India Surpasses China in M&A Fees for Western Investment Banks

Posted by Written by Naina Bhardwaj Reading Time: 3 minutes

For the first time ever, India generated more revenues from M&A dealmaking fees in 2022 for US and Europe-based investment banks, overtaking China. Moreover, India defied global downward trends by registering record M&A deals in the first nine months (January-September) of 2022. Factors behind India’s stellar M&A performance include a strategy of consolidation and capacity enhancement among leading conglomerates as well as the penetration of the digital economy. Meanwhile, China’s zero-tolerance COVID containment policy and US-China tensions also likely influenced foreign investment banks in relocating priorities.

As per Dealogic, a financial markets platform, large-scale foreign investment banks from western markets, such as the US and Europe, have earned US$231 million in mergers and acquisitions (M&A) fees from India so far in 2022. This was higher than their earnings from China – US$204 million – during the same period.

This is the first time that M&A advisory revenues for banks like JP Morgan in India has surpassed China, indicating a diversification of these large investment banks away from Chinese economy amid US-China decoupling trends in trade, investment, and technology.

This shift in the banking industry from China to India is very similar to the shift in the Indian technology sector, which witnessed a shift investment flow from China to India in 2021. As per data by Asian Venture Capital Journal, for every US$1 invested in Chinese tech, US$1.50 went to the Indian technology sector.

India’s exemplary M&A performance in 2022 a departure from global trends

In 2022, India emerged as the global outlier for M&A activity despite macroeconomic headwinds and the Russia-Ukraine conflict impacting global commodity markets, supply chains, inflation, etc.

As per a report by data provider Refinitiv, M&A activity in India touched an all-time high of US$148 billion in the first nine months of 2022, witnessing a surge of 58.2 percent year-on year (y-o-y). India’s domestic M&A activity soared by 190 percent in 2022 to US$105.6 billion, primarily driven by the merger of HDFC-HDFC Bank in a deal valued at US$60.4 billion, the largest Indian-involvement deal on record.

In private equity (PE)-backed M&A activity, India crossed China for the first time since 2008, accounting for 28 percent global market share in PE-backed deals. China’s market share was 24 percent during this period.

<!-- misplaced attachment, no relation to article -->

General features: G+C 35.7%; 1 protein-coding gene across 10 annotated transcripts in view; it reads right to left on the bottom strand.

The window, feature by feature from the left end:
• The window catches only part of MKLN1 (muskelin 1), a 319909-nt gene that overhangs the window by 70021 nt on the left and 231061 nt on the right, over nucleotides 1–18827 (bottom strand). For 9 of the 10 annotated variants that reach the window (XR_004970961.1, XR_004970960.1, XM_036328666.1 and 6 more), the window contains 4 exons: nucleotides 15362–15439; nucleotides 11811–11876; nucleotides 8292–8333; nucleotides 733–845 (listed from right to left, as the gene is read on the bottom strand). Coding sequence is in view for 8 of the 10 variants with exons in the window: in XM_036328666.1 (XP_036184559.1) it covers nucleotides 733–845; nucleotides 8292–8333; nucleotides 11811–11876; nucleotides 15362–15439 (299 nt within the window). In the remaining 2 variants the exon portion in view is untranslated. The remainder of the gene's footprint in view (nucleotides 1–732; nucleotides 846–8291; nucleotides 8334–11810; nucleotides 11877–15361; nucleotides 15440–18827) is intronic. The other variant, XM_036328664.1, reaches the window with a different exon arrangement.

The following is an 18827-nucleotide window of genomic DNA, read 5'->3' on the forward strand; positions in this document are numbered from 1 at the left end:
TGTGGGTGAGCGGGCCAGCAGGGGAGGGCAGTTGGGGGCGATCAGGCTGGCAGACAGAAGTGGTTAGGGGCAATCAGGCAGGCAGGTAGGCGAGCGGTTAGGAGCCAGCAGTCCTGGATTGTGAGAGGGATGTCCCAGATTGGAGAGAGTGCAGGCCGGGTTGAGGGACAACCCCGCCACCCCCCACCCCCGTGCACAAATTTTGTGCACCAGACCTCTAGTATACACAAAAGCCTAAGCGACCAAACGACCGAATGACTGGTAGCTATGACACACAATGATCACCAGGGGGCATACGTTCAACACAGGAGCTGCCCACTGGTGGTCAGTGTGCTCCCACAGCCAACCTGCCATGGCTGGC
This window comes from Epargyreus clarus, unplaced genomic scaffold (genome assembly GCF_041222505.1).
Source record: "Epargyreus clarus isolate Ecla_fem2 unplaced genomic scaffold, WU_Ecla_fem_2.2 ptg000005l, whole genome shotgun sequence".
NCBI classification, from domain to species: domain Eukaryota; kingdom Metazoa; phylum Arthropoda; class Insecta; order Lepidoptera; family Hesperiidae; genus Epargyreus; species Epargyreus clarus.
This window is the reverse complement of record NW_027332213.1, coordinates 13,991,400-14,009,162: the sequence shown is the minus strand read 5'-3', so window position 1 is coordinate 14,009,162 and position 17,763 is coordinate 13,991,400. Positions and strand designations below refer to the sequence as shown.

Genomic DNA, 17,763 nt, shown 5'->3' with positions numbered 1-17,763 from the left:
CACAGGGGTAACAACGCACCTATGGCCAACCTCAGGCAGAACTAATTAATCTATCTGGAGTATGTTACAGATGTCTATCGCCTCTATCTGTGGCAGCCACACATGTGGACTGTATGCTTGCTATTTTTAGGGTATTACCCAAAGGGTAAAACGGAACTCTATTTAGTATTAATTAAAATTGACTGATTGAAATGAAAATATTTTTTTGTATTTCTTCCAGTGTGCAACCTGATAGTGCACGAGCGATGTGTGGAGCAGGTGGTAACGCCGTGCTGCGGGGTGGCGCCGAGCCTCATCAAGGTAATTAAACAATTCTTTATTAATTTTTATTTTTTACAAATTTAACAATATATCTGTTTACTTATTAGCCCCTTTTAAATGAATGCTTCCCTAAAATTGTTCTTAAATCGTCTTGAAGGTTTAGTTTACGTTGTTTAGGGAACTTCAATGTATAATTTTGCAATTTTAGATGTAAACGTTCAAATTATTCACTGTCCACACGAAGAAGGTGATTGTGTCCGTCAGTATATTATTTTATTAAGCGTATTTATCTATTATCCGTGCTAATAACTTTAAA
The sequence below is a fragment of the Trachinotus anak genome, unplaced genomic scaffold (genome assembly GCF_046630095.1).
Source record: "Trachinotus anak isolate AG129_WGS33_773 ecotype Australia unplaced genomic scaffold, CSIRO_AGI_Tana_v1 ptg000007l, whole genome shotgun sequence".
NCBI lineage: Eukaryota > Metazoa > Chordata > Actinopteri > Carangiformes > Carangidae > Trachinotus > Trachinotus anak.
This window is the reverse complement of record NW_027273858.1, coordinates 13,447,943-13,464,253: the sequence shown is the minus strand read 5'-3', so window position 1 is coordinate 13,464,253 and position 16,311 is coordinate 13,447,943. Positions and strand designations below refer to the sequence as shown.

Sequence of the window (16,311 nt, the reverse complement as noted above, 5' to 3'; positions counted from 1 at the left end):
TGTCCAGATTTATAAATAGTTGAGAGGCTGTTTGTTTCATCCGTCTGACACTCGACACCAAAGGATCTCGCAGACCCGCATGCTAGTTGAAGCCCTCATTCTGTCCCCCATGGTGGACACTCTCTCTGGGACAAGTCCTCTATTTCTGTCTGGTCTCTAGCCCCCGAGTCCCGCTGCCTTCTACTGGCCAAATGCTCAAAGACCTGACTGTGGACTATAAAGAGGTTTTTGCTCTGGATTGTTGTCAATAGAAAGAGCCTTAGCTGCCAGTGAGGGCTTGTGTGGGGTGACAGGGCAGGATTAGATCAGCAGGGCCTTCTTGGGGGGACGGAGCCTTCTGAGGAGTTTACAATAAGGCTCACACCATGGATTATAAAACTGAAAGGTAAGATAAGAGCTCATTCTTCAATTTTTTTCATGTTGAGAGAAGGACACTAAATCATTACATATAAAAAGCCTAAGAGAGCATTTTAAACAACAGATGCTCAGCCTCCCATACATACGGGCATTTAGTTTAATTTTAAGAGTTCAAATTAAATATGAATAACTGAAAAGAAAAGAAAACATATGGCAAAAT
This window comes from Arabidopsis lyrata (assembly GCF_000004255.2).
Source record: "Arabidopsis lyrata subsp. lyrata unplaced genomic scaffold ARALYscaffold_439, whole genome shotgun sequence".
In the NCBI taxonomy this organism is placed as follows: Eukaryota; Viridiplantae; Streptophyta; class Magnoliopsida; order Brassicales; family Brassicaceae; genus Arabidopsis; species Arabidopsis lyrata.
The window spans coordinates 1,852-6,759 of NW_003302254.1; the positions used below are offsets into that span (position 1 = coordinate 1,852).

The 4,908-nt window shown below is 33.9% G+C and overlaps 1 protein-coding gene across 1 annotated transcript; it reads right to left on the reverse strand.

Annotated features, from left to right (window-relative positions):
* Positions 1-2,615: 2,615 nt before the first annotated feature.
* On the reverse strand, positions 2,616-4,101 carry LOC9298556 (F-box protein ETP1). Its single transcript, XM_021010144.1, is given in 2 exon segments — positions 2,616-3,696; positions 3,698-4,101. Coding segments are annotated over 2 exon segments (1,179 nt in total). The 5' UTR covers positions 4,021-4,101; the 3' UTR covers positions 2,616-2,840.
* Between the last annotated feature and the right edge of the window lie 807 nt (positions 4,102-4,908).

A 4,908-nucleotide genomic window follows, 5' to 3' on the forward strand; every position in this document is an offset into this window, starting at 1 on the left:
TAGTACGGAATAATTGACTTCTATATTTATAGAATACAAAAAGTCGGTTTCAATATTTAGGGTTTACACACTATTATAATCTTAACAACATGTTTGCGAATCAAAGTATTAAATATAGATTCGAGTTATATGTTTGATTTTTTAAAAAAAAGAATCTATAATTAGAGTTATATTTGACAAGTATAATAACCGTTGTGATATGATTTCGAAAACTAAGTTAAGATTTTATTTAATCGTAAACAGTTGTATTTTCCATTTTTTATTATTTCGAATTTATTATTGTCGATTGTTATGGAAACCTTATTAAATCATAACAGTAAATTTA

Bankers also suggested that a shift in Indian companies engaging them for initial public offering and equity issuance work played a significant role in amplifying these revenues. Earlier, when they engaged with state-owned assets that were listed for privatization, the revenues were relatively low. However, with the balance shifting towards private companies, there has been a significant jump in revenues.

Growth in big tech, buoyant cash reserves among factors behind deals

Factor like buoyant cash reserves, increasing FDI inflows, and an enabling regulatory regime have facilitated India’s upward deal momentum.

But, so has the penetration of the digital economy and corporate strategy considerations amid high-tech innovation led by start-ups. As per Jan Metzger (Citi Asia Head – Banking, Capital Markets and Advisory), “the evolution of the banking wallet there with the growth in tech, alongside the established Indian corporate titans being more active” had made India a “leading investment banking market for Citi in 2022”.

China’s COVID policy, favoring of domestic banks, decoupling from US among factors resulting in decline in M&A revenues

The major reason for the downfall in revenue is China’s zero COVID policy, which led to a complete sealing of mainland China during the pandemic.

As a result, revenue from Chinese equity and bond markets, one of the biggest sources of fees for major western investment banks in Asia, witnessed a decline in 2022. Its negative impact on the capital markets was also a consequence of perceived decoupling in trade, investment, and technology between China and the US.

Additionally, the long period of closure saw more and more Chinese companies turning to domestic banks for advisory work, which according to Wall Street bankers will likely continue going forward – even as China navigates the sudden U-turn on its zero-COVID policy from December this year.

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